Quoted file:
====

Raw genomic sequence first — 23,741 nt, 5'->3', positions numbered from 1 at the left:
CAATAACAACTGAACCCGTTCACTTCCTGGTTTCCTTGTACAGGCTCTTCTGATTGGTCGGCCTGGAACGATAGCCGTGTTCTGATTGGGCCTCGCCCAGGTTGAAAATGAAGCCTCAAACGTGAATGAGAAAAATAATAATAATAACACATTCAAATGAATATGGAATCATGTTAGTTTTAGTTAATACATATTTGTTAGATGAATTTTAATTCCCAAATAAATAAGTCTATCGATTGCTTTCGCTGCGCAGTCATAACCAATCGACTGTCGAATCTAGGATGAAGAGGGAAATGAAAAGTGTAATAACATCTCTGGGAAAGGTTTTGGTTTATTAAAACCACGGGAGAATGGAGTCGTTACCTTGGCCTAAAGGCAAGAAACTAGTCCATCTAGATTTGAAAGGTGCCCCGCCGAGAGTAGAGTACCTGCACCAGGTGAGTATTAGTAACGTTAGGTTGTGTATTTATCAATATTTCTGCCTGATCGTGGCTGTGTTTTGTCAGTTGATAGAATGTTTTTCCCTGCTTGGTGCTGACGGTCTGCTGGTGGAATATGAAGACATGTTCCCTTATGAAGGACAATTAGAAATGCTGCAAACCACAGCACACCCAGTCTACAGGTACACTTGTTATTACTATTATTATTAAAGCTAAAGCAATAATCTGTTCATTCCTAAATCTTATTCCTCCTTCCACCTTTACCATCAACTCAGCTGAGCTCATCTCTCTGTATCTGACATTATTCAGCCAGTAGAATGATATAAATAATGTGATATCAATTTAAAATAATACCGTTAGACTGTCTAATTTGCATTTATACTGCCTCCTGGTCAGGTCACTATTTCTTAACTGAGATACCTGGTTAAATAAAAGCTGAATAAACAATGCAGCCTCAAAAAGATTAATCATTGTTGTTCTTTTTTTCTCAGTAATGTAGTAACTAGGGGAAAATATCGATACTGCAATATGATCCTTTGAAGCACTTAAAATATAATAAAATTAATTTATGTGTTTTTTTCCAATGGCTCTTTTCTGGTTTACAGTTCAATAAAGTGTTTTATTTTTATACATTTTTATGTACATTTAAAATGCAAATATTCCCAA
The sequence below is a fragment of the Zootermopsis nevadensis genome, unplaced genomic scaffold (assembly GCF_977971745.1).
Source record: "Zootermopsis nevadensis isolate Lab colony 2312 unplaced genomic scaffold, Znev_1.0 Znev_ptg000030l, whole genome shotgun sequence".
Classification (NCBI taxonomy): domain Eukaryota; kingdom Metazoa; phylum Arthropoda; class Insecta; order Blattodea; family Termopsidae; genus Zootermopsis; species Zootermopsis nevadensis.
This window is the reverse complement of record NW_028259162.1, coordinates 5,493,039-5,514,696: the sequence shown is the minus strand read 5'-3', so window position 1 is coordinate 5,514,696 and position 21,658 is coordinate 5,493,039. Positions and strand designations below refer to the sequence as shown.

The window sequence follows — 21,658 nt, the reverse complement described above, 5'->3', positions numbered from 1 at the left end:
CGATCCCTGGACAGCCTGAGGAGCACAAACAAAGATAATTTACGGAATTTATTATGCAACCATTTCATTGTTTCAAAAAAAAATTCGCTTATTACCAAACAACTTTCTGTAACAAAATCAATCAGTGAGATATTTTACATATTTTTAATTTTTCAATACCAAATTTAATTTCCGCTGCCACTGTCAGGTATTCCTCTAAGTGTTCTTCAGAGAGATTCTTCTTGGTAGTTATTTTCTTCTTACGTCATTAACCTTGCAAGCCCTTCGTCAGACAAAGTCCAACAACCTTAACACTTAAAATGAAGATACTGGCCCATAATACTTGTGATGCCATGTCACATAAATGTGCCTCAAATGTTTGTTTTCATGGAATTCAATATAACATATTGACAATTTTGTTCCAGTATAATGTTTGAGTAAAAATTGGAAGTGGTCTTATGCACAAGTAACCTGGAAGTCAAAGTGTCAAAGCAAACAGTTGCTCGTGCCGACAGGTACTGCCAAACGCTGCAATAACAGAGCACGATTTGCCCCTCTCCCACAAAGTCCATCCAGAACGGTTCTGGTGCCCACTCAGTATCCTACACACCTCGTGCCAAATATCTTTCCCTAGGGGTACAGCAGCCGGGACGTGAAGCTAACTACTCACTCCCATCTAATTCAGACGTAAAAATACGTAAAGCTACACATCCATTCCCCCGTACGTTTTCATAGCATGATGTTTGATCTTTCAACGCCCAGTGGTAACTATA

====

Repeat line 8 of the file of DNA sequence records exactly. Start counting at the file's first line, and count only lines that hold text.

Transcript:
CGATCCCTGGACAGCCTGAGGAGCACAAACAAAGATAATTTACGGAATTTATTATGCAACCATTTCATTGTTTCAAAAAAAAATTCGCTTATTACCAAACAACTTTCTGTAACAAAATCAATCAGTGAGATATTTTACATATTTTTAATTTTTCAATACCAAATTTAATTTCCGCTGCCACTGTCAGGTATTCCTCTAAGTGTTCTTCAGAGAGATTCTTCTTGGTAGTTATTTTCTTCTTACGTCATTAACCTTGCAAGCCCTTCGTCAGACAAAGTCCAACAACCTTAACACTTAAAATGAAGATACTGGCCCATAATACTTGTGATGCCATGTCACATAAATGTGCCTCAAATGTTTGTTTTCATGGAATTCAATATAACATATTGACAATTTTGTTCCAGTATAATGTTTGAGTAAAAATTGGAAGTGGTCTTATGCACAAGTAACCTGGAAGTCAAAGTGTCAAAGCAAACAGTTGCTCGTGCCGACAGGTACTGCCAAACGCTGCAATAACAGAGCACGATTTGCCCCTCTCCCACAAAGTCCATCCAGAACGGTTCTGGTGCCCACTCAGTATCCTACACACCTCGTGCCAAATATCTTTCCCTAGGGGTACAGCAGCCGGGACGTGAAGCTAACTACTCACTCCCATCTAATTCAGACGTAAAAATACGTAAAGCTACACATCCATTCCCCCGTACGTTTTCATAGCATGATGTTTGATCTTTCAACGCCCAGTGGTAACTATA